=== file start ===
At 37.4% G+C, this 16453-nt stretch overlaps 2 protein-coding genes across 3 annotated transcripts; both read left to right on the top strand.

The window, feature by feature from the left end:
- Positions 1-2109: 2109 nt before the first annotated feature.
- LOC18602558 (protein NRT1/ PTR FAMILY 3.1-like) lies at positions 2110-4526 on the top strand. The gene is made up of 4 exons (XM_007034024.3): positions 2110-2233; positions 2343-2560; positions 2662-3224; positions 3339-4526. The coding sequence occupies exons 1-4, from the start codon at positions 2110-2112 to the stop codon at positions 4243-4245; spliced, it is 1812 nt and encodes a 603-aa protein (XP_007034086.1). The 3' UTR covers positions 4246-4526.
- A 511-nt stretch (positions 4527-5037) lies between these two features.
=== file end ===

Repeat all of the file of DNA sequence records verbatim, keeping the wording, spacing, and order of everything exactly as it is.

At 37.4% G+C, this 16453-nt stretch overlaps 2 protein-coding genes across 3 annotated transcripts; both read left to right on the top strand.

The window, feature by feature from the left end:
- Positions 1-2109: 2109 nt before the first annotated feature.
- LOC18602558 (protein NRT1/ PTR FAMILY 3.1-like) lies at positions 2110-4526 on the top strand. The gene is made up of 4 exons (XM_007034024.3): positions 2110-2233; positions 2343-2560; positions 2662-3224; positions 3339-4526. The coding sequence occupies exons 1-4, from the start codon at positions 2110-2112 to the stop codon at positions 4243-4245; spliced, it is 1812 nt and encodes a 603-aa protein (XP_007034086.1). The 3' UTR covers positions 4246-4526.
- A 511-nt stretch (positions 4527-5037) lies between these two features.